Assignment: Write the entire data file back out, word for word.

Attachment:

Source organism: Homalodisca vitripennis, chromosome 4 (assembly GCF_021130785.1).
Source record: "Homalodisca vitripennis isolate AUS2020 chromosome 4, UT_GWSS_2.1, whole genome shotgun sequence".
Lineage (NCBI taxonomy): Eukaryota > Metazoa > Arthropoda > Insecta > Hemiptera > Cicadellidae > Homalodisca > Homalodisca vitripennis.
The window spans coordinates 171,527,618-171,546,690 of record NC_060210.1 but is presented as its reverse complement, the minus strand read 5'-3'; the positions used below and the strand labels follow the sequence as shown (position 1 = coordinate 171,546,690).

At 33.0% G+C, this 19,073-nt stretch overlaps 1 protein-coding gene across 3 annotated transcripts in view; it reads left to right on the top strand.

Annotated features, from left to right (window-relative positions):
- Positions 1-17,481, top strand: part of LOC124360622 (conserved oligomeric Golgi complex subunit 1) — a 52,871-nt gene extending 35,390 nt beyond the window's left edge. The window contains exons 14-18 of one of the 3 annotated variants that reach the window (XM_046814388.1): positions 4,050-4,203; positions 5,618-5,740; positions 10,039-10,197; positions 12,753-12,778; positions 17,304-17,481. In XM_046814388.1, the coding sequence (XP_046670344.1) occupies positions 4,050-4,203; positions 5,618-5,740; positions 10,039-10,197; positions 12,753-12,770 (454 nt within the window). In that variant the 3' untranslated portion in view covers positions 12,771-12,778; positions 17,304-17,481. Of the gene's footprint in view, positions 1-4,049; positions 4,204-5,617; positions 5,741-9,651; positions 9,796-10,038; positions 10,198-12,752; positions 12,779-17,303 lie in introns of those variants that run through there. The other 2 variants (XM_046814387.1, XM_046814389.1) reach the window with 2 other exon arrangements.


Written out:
Source organism: Homalodisca vitripennis, chromosome 4 (assembly GCF_021130785.1).
Source record: "Homalodisca vitripennis isolate AUS2020 chromosome 4, UT_GWSS_2.1, whole genome shotgun sequence".
Lineage (NCBI taxonomy): Eukaryota > Metazoa > Arthropoda > Insecta > Hemiptera > Cicadellidae > Homalodisca > Homalodisca vitripennis.
The window spans coordinates 171,527,618-171,546,690 of record NC_060210.1 but is presented as its reverse complement, the minus strand read 5'-3'; the positions used below and the strand labels follow the sequence as shown (position 1 = coordinate 171,546,690).

At 33.0% G+C, this 19,073-nt stretch overlaps 1 protein-coding gene across 3 annotated transcripts in view; it reads left to right on the top strand.

Annotated features, from left to right (window-relative positions):
- Positions 1-17,481, top strand: part of LOC124360622 (conserved oligomeric Golgi complex subunit 1) — a 52,871-nt gene extending 35,390 nt beyond the window's left edge. The window contains exons 14-18 of one of the 3 annotated variants that reach the window (XM_046814388.1): positions 4,050-4,203; positions 5,618-5,740; positions 10,039-10,197; positions 12,753-12,778; positions 17,304-17,481. In XM_046814388.1, the coding sequence (XP_046670344.1) occupies positions 4,050-4,203; positions 5,618-5,740; positions 10,039-10,197; positions 12,753-12,770 (454 nt within the window). In that variant the 3' untranslated portion in view covers positions 12,771-12,778; positions 17,304-17,481. Of the gene's footprint in view, positions 1-4,049; positions 4,204-5,617; positions 5,741-9,651; positions 9,796-10,038; positions 10,198-12,752; positions 12,779-17,303 lie in introns of those variants that run through there. The other 2 variants (XM_046814387.1, XM_046814389.1) reach the window with 2 other exon arrangements.